Imaggeo on Mondays: Sundogs in Alaska

9 Jan

Sundogs in tundra along a trans-Alaska pipeline, during mid-winter by Yongwon Kim, distributed by EGU under a Creative Commons licence.

The northern part of the US state of Alaska is tundra, an area where freezing-cold temperatures hinder tree growth. The result is an unobstructed view of the rising or setting sun that allows photographers to beautifully capture our star. It was in this treeless area that Yongwon Kim, a researcher from the University of Alaska Fairbanks, took this stunning photo of an eerie sun in 2010.

Sundogs, atmospheric phenomena also known as parhelia, are more striking and best viewed when the sun is low. As seen in the picture, they appear as bright spots of light, like phantom suns, to the left and the right of our star, often accompanied by a luminous halo with a radius of 22 degrees. These phenomena are caused by the reflection of sunlight on ice crystals in the atmosphere, typically in cirrus clouds.

But the stunning views of the sky hardly make up for the harsh conditions some scientists endure during their research trips. “I took the photo 50 km south of Deadhorse, Alaska during a winter field observation. The temperature was only 32 degrees Celsius below zero at the time,” Kim said.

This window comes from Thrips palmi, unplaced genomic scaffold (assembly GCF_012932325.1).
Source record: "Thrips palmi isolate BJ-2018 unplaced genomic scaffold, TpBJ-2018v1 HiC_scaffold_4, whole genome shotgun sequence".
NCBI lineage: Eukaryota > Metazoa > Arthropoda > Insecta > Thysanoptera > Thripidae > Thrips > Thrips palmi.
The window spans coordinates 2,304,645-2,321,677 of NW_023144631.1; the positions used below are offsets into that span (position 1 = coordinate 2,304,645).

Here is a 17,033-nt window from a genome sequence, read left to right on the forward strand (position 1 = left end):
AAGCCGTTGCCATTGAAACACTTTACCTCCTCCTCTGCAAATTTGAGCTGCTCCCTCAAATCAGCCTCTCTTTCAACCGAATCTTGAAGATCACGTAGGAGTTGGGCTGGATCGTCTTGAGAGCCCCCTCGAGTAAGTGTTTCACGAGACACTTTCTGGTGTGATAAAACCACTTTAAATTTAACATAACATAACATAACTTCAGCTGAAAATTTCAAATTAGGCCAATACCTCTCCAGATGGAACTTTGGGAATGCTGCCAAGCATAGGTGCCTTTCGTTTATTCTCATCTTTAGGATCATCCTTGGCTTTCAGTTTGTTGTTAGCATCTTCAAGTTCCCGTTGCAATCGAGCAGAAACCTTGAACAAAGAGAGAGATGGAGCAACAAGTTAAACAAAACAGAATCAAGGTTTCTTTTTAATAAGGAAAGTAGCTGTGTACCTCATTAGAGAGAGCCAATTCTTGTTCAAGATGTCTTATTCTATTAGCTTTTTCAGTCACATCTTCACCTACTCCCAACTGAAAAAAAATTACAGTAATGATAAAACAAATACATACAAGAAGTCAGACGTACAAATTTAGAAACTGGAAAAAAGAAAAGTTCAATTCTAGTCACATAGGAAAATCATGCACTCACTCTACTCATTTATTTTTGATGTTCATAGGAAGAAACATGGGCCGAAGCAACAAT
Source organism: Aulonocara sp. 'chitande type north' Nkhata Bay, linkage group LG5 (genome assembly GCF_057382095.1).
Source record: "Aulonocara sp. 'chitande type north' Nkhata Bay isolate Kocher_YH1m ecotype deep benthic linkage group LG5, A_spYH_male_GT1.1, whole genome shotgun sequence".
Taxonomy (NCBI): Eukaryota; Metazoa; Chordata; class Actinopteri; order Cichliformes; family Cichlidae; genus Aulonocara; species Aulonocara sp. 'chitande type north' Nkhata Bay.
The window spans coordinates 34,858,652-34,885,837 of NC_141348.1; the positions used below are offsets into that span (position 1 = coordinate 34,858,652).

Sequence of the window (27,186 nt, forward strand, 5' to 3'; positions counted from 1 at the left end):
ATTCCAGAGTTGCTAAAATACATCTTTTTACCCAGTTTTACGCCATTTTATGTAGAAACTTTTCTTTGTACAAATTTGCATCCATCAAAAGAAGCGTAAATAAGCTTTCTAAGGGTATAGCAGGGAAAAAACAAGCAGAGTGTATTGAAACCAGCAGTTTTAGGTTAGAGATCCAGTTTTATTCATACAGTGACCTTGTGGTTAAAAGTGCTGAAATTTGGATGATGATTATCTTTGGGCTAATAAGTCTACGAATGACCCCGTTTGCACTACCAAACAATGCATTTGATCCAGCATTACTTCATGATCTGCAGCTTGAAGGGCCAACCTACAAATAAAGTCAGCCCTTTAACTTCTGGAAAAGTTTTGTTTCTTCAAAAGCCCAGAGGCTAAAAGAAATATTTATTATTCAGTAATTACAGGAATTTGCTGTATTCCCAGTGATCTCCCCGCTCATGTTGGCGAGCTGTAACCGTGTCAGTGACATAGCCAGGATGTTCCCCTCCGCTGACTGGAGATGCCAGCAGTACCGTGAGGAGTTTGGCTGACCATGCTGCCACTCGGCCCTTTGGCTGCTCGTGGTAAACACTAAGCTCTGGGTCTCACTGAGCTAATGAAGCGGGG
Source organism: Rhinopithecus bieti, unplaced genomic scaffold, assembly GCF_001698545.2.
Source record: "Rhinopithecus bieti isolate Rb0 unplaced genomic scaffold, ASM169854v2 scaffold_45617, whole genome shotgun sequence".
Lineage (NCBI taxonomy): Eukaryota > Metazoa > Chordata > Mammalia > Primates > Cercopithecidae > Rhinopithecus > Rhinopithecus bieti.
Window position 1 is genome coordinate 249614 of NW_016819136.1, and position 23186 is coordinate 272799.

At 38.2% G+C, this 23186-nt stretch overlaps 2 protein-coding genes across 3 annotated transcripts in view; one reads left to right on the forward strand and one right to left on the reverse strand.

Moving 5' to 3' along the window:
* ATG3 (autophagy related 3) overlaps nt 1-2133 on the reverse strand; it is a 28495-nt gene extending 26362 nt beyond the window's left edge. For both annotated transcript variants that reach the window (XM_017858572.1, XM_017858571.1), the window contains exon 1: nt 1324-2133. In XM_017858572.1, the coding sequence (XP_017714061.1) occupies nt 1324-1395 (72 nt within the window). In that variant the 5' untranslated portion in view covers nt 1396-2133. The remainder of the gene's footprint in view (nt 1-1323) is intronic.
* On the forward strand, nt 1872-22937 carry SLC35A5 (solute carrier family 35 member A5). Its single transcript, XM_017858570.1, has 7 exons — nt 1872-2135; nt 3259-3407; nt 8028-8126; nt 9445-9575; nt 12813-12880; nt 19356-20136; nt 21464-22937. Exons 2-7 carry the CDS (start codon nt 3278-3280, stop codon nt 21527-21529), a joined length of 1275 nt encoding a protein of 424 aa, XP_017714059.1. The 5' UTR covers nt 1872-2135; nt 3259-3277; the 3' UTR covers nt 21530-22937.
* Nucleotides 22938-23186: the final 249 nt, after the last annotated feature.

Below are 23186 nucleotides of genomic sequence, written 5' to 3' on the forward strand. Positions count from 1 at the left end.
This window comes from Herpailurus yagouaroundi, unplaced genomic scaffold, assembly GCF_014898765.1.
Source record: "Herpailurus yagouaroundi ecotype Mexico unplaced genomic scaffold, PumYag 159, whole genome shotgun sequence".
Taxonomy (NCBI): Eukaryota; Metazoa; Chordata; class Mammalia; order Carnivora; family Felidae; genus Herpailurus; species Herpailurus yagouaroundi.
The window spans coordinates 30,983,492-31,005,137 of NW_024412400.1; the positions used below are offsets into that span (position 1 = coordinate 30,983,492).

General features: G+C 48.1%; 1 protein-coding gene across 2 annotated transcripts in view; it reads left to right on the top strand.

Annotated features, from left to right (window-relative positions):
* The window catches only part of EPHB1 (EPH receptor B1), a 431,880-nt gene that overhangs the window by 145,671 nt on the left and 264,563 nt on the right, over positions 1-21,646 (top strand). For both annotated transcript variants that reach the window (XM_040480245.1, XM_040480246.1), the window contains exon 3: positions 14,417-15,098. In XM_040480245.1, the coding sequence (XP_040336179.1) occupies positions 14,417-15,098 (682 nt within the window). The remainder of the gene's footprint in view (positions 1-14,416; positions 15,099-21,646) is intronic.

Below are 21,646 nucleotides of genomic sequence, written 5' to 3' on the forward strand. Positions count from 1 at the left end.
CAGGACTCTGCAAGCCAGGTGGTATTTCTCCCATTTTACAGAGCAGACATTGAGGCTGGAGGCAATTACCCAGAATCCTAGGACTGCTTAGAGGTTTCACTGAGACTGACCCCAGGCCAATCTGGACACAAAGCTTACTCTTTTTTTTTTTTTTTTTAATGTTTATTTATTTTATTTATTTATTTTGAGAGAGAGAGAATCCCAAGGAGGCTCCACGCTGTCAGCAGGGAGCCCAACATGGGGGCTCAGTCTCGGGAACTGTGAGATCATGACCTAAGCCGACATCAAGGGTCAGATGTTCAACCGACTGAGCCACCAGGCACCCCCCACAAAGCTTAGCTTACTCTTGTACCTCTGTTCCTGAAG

Imaggeo is the online open access geosciences image repository of the European Geosciences Union. Every geoscientist who is an amateur photographer (but also other people) can submit their images to this repository. Being open access, it can be used by scientists for their presentations or publications as well as by the press. If you submit your images to imaggeo, you retain full rights of use, since they are licenced and distributed by EGU under a Creative Commons licence.

One Response to “Imaggeo on Mondays: Sundogs in Alaska”


  1. Imaggeo on Mondays: Halo « GeoLog - June 11, 2012

    […] ‘sundogs’, another atmospheric phenomena that takes the shape of two bright spots of light to the left and […]

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